Finally, for something completely different, check out these mushrooms growing on an old log right by where the ducklings were exploring. These may be crown-tipped coral (Artomyces pyxidatus formerly Clavicorona pyxidata), and the Missouri Department of Conservation suggests that you can verify this identification “if you take a tiny taste, it will be peppery.” Be my guest. I can’t make this stuff up.

Well, that’ll do it for today. Tomorrow morning is the debut of the Shorewood Farmers’ Market in the park, so it will be interesting to see how that goes. Maybe the muskrat will finally be able to get some decent arugula, and maybe I’ll see you there. I’ll be the one with the camera.

Speaking of old dogs…

I learned all kinds of new things yesterday.

It was nap time again for mom and her ducklings around noon again, and don’t worry, all 5 were still there. It’s just that this little pile o’cuteness on the river bank made the best photo. Also, chipmunks climb trees just fine, it turns out, a fact that I did not know until now. This little guy was about 8 feet up and passionately involved in some dispute with another chipmunk. Perhaps he just doesn’t want to do another album or he and a rival are vying for the affections of Brittany.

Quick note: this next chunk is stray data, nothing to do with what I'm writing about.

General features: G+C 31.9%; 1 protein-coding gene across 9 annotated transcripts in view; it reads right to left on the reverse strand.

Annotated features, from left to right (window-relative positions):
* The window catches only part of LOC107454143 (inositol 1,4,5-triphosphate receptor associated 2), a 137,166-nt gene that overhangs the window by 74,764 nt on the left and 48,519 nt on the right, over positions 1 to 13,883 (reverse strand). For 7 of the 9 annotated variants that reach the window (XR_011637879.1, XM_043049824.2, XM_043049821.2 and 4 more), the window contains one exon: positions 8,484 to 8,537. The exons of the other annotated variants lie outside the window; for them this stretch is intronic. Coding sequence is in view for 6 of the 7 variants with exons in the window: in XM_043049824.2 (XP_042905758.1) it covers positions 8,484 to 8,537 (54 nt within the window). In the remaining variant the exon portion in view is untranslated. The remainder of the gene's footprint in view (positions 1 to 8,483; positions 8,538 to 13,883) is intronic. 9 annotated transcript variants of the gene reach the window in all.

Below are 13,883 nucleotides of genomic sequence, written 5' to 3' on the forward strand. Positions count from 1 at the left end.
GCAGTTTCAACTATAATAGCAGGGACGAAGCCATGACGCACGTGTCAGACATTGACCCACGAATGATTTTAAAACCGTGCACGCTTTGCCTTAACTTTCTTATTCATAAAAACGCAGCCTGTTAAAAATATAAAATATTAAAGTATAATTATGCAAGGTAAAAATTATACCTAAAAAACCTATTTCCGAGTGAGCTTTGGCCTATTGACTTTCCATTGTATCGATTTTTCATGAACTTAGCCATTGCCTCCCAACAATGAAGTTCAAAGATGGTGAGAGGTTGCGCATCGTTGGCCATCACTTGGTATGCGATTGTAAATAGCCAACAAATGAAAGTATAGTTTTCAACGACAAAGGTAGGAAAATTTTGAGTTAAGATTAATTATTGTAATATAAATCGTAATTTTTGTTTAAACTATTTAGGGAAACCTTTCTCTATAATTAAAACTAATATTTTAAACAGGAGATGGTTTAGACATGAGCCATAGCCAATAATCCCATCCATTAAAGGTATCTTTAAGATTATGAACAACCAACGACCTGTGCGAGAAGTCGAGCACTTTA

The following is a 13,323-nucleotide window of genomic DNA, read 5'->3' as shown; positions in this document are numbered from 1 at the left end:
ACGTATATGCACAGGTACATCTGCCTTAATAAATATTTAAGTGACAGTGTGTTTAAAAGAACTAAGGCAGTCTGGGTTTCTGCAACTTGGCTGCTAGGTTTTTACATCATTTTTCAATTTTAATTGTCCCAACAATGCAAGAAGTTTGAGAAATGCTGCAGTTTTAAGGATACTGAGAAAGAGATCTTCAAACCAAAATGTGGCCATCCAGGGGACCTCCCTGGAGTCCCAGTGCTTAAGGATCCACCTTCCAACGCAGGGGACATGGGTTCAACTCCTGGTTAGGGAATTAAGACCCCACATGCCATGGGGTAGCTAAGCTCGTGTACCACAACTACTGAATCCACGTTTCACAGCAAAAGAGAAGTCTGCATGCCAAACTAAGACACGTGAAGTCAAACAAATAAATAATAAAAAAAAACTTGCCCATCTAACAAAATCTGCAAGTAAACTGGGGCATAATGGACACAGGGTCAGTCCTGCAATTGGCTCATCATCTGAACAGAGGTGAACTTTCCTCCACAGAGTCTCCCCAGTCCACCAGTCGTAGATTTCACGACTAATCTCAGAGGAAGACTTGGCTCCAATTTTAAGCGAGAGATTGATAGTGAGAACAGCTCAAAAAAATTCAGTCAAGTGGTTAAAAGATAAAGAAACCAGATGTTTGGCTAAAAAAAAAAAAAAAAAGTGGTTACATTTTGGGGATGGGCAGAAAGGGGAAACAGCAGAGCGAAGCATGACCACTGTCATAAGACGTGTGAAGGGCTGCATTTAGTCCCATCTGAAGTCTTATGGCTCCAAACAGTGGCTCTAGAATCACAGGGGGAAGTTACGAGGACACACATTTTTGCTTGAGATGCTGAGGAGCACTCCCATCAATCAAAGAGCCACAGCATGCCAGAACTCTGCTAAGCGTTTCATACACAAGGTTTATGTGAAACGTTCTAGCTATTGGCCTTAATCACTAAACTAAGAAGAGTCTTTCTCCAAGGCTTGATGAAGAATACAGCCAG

Swallowtails love the big blossoms on the tree between the beer garden and the parkway, which is now putting on an amazing show for eyes and noses. It’s a Japanese tree lilac (Syringa reticulata), which I didn’t know existed, and we have it to thank for now having both a legal (in the park) picture of a male Eastern Tiger Swallowtail (Papilio glaucus) and a female Eastern Tiger, on the same plant! The females of this species may be yellow or black, which is called “dark morph”, and which I was stunned to learn.

Speaking of a male and female of the same species on the same plant, on the left below is a pair of silver-spotted skippers (Epargyreus clarus) on the same blossom! You may recall we last saw the male in the wildflower meadow earlier this week. On the right is a pink-edged sulphur (Colias interior) making me work again for another unimpressive shot.

Meanwhile, Red Spotted Purples (Limenitis arthemis) also continue to do their darndest to keep me from getting a halfway decent photo. Some critters are just camera shy, I guess.

Finally, after yesterday’s first successful fish picture, the other species in the pond appear to be lining up for their photo ops! On the left is probably a common goldfish, bred from Prussian carp (Carassius gibelio), which I did not know, and on the right, I really just don’t know. It looks just like a gray-green version of the goldfish on the left, but maybe an experienced angler can help us out, Steve.

Finally, some beautiful new blossoms are opening up, but we’re out of time and space, and so they will just have to wait until tomorrow.